Skip navigation
The Australian National University

ARC Laureate Fellows


Nick Evans has carried out wide-ranging fieldwork on traditional languages of northern Australia and southern Papua New Guinea. The driving interest of his work is the interplay between documenting and describing the incredible diversity contained in the world's endangered languages and the many scientific and humanistic questions they can help us answer.



Professor Sue O'Connor's recent work discovering the world's oldest evidence of deep sea fishing rewrote the history books about how hunter gatherer societies in the Southern hemisphere functioned more than 40,000 years ago.


Modern Japanese history & Korea

Professor Tessa Morris-Suzuki is a leading expert on recent and modern Japanese history, as well as conflict and resolution on the Korean peninsula and migration issues across the region.

Modern Japanese history & Korea

Historical anthropology

Professor Margaret Jolly has written extensively on gender in the Pacific, exploratory voyages and travel writing, missions and contemporary Christianity, maternity and sexuality, cinema and art.

Historical anthropology

These prestigious Laureate Fellowships reflect the Australian Commonwealth's commitment to excellence in research and are the highest academic fellowship offered by the Australian Research Council.

Professor Nicholas Evans, Laureate Fellow 2013 to present

The wellsprings of linguistic diversity

Professor Evans' project tackles the riddle of how linguistic diversity arises: why there are so many languages in parts of the world like Australia and New Guinea, and so few in others, and why do languages in some parts of the world develop such radically different structures? Understanding the causes of language diversity will help the countries and communities in our region maintain their rich linguistic heritage. The project will combine on-the-ground case studies and computational modelling. It will gather detailed information on micro-variation in how people talk in speech communities in Arnhem Land (Bininj Gun-wok and neighbouring languages), the Morehead district of Western Province, PNG (Nen, Nambu and Idi) and Pentecost Island, Vanuatu (Sa and adjoining languages), as well as from comparator communities in Samoa, rural Australia and rural Latin America. Download original project description

In 2012 ANU academics were awarded four out of 17 ARC Laureate Fellowships, more than any other Australian university. Two of these awardees were CHL Professors Tessa Morris-Suzuki and Sue O'Connor.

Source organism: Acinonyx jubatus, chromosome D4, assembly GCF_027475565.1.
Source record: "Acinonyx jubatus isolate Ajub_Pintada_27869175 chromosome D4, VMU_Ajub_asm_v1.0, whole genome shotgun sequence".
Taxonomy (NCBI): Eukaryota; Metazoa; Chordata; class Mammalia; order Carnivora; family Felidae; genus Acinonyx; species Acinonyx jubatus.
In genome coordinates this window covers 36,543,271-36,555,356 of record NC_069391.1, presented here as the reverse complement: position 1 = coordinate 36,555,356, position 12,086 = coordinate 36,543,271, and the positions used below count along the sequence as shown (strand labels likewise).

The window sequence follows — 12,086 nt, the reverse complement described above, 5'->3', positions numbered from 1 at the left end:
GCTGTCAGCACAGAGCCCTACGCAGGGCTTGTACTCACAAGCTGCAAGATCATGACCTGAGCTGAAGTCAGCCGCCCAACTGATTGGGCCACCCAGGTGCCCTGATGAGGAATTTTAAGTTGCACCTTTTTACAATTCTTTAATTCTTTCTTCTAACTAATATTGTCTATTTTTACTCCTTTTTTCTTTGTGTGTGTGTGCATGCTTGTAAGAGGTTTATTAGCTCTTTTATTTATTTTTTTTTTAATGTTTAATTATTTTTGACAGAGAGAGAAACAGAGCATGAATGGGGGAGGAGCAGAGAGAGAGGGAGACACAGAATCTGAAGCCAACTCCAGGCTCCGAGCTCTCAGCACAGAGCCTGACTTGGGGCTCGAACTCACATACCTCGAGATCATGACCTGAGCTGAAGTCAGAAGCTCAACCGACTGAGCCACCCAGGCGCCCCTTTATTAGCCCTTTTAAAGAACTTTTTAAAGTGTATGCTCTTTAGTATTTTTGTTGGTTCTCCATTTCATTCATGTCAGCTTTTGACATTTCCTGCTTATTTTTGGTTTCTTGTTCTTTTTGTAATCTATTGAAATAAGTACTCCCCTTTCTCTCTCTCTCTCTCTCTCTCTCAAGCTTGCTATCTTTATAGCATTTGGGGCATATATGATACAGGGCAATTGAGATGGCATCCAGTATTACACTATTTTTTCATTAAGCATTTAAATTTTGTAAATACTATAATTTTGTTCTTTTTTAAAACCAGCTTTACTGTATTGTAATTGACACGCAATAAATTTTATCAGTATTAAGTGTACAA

Professor Tessa Morris-Suzuki, Laureate Fellow 2012 to present

Informal life politics in the remaking of Northeast Asia

Professor Morris-Suzuki's Australian Laureate Fellowship will help her and her team develop a new framework for observing emerging and significant, but little understood, forms of political activity in rapidly changing areas of Asia. The research project focuses on grassroots movements in Japan, China, Taiwan, the two Koreas and Mongolia which which aim to protect local livelihood and well-being in the face of political, economic and environmental change. This cross-border research will contribute both to understanding of the Northeast Asian region at a time of crucial transformation, and to debates about social movements and their political implications. Professor Morris-Suzuki's research interests include grassroots movements and survival politics in Northeast Asia, the Korean War in regional context, and memory and reconciliation in Northeast Asia.

Professor Sue O'Connor, Laureate Fellow 2012 to present

Understanding modern human dispersal, adaptation and behaviour enroute to Australia

The Fellowship will help Professor O'Connor focus on the earliest colonisation of Island Southeast Asia and investigate modern human dispersal, adaptations and behaviour along the maritime route to Australia. The award recognises her role in humanities, arts and social sciences and provides her with additional funding to help her mentor women in science.

Professor Margaret Jolly, Laureate Fellow 2010 to present

Engendering Persons, Transforming Things:
Christianities, Commodities and Individualism in Oceania

Professor Jolly's five-year Laureate project that addresses a profound and long-debated question about the historical interaction between Oceanic and western constructs of the person and contemporary controversies about the role of Christianity in the emergence of modern individualism. It is distinctive in linking the gender of persons with gendered things. It critically evaluates the role of Christianity in relation to processes of individuation emergent from the commoditisation of land, labour and consumption, biomedical systems of health and introduced legal regimes. It will significantly enhance Australia's research capacity as well as its cultural understanding and delivery of development assistance in the region, with particular regard to gender justice, law and health.

Updated:  20 February 2015/Responsible Officer:  Director, Culture, History & Language /Page Contact:  CHL webmaster